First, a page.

Creating Documents  «Prev  Next»

Lesson 1

Creating XML documents

1) well-formedness, 2) validity

Well-formedness is the quality of a linguistic element that conforms to the grammar of the language of which it is a part. Well-formed words or phrases are grammatical, meaning they obey all relevant rules of grammar.
When you create XML documents, you must work within two constraints:
  1. well-formedness
  2. and validity.

This module explains the well-formedess rules and how they are applied to create well-formed XML documents. The validity constraint is defined in this module and the technical details of creating valid XML documents will be discussed later in the course.

Module learning objectives

By the end of the module, you will have the skills and knowledge necessary to:
  1. Describe the concepts of well-formedness and validity
  2. List the rules for creating a well-formed XML document
  3. Determine the inherent structure of information within XML documents
  4. Create a well-formed XML document
  5. Work with mixed content
  6. Add clarity and information to XML documents using comments, CDATA sections, and encoding
The next lesson describes the concepts of well-formedness and validity.

Defining Namespaces

At their simplest, namespaces are a way of grouping elements and attributes under a common heading in order to differentiate them from similarly-named items. Take the following scenario: You overhear two people talking and one says to the other,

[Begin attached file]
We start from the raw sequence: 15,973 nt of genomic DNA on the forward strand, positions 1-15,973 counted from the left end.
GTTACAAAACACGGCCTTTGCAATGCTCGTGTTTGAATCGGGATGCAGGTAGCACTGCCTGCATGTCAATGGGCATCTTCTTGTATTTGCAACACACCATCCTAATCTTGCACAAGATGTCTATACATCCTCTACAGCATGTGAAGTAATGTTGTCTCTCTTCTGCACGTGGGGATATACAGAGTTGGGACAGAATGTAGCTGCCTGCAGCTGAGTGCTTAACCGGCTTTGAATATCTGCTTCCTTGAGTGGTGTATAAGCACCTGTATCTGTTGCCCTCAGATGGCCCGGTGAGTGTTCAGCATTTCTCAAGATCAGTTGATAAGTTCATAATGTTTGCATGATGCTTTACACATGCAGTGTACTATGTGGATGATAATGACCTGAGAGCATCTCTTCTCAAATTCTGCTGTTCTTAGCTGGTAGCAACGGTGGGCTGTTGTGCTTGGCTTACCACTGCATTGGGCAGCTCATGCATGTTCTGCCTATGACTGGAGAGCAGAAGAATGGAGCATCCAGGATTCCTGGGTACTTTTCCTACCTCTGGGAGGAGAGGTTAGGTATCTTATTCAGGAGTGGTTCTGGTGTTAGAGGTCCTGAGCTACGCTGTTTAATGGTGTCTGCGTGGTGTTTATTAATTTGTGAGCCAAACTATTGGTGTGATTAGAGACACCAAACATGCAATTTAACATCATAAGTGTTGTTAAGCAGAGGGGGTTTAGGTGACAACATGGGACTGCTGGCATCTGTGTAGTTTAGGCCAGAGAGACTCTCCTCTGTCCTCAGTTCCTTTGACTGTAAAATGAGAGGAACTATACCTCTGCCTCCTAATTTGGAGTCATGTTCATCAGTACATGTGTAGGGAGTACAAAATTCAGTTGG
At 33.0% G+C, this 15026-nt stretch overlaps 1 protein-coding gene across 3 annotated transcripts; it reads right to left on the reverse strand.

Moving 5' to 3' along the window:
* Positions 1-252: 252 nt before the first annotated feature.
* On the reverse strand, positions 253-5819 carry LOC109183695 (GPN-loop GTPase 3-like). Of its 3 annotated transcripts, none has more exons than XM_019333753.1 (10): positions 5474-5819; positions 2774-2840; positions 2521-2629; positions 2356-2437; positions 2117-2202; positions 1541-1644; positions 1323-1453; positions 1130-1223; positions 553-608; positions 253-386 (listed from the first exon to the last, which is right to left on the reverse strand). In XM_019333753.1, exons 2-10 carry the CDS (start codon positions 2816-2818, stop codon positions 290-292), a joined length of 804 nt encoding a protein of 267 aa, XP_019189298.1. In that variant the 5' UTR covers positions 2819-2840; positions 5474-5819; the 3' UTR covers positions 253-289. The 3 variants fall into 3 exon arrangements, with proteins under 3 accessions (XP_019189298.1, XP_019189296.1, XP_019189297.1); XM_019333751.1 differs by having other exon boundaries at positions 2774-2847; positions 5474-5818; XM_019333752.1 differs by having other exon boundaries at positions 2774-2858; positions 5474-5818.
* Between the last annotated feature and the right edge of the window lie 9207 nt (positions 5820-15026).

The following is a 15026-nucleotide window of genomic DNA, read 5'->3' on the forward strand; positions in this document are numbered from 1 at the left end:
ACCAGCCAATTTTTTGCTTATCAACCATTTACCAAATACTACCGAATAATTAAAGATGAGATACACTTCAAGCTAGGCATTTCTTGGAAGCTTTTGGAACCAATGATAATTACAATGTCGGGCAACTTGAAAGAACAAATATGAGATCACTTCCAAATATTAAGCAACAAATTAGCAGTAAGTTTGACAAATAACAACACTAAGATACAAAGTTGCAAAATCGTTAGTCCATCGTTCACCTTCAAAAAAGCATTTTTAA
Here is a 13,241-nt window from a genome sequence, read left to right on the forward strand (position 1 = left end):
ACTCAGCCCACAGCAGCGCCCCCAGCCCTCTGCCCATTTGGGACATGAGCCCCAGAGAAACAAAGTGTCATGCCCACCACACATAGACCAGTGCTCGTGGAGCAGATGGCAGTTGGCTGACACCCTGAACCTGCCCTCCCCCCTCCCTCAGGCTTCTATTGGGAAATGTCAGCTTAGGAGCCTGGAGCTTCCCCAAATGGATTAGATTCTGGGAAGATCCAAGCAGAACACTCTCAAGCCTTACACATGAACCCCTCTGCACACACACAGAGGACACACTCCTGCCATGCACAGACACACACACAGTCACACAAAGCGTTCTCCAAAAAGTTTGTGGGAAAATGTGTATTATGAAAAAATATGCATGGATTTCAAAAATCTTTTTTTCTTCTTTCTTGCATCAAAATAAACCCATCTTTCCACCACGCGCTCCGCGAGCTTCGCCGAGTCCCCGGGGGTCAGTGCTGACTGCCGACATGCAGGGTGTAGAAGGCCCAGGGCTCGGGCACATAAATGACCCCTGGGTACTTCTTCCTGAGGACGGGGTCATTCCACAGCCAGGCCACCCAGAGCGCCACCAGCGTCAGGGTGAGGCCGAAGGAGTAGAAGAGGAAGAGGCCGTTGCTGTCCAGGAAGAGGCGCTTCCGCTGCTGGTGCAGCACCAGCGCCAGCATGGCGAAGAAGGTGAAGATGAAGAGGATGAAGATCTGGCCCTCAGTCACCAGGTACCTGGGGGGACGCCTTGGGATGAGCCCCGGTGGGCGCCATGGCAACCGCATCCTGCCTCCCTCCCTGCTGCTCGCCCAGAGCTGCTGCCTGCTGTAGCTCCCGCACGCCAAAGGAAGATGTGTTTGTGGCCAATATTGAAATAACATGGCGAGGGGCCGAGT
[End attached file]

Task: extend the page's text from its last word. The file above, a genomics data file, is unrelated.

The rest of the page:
"You need a new table."
Question : What does that mean? There could be quite a number of options depending on the context.
For example it could be:
  1. Someone discussing a dinner party with their spouse and they need a bigger dining table.
  2. A database developer who has been asked to design a system to store user preferences on a website, a new database table.
  3. An HTML developer who has been told to display some extra information on the user�s account page, an HTML table.
You can tell only if you know the context, or if the complete names are used, dining table, database table, or HTML table. This is how namespaces work with elements and attributes. You can group these items under a namespace so that they keep their familiar name, such as user, but also have a namespace so that they can be differentiated, both by a human reader and a software application, from any other elements that may be called user by someone else.